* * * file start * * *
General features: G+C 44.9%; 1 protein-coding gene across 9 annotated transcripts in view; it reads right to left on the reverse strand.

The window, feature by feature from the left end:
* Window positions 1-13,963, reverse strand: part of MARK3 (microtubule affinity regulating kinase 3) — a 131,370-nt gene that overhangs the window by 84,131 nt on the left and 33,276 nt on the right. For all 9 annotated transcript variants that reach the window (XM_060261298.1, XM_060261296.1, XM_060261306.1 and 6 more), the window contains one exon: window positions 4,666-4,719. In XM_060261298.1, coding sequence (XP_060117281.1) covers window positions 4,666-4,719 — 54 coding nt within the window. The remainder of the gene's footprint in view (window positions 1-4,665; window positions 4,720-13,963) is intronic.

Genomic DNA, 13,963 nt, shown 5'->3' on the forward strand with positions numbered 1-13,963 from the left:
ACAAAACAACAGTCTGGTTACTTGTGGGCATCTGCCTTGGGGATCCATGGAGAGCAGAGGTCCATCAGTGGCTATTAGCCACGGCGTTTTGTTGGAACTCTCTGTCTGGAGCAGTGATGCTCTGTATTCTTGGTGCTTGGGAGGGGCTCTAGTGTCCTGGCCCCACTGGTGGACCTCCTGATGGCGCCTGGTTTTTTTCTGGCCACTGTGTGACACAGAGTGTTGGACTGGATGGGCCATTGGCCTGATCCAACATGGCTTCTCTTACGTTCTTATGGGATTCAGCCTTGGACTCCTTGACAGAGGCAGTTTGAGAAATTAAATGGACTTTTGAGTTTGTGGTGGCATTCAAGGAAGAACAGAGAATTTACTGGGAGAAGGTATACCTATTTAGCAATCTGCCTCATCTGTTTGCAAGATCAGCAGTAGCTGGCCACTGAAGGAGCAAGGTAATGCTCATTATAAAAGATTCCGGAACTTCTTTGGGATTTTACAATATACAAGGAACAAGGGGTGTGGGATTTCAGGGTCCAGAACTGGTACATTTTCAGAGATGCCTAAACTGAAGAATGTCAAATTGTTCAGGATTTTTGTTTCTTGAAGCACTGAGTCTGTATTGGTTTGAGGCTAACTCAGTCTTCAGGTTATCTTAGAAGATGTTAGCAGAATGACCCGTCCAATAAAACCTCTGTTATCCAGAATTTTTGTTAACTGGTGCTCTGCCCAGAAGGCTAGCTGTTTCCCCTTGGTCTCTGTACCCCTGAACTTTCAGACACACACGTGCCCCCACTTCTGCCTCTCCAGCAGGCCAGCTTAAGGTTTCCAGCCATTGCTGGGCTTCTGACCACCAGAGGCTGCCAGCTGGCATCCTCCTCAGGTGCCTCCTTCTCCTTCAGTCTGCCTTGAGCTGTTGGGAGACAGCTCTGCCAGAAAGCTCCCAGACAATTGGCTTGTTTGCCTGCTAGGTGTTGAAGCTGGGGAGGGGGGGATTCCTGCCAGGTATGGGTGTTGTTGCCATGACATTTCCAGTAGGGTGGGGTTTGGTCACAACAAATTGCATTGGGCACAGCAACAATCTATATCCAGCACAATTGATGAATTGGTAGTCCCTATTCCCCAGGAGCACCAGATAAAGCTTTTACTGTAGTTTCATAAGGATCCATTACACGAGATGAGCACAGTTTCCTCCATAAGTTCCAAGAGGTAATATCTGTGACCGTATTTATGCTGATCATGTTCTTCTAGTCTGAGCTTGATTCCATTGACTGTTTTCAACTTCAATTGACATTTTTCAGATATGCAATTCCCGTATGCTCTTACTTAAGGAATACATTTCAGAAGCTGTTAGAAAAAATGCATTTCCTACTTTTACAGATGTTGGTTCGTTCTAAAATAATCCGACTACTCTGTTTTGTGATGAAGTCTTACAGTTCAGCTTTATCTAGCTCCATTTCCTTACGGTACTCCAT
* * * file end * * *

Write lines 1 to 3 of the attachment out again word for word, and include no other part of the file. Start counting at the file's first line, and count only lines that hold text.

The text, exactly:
General features: G+C 44.9%; 1 protein-coding gene across 9 annotated transcripts in view; it reads right to left on the reverse strand.

The window, feature by feature from the left end:
* Window positions 1-13,963, reverse strand: part of MARK3 (microtubule affinity regulating kinase 3) — a 131,370-nt gene that overhangs the window by 84,131 nt on the left and 33,276 nt on the right. For all 9 annotated transcript variants that reach the window (XM_060261298.1, XM_060261296.1, XM_060261306.1 and 6 more), the window contains one exon: window positions 4,666-4,719. In XM_060261298.1, coding sequence (XP_060117281.1) covers window positions 4,666-4,719 — 54 coding nt within the window. The remainder of the gene's footprint in view (window positions 1-4,665; window positions 4,720-13,963) is intronic.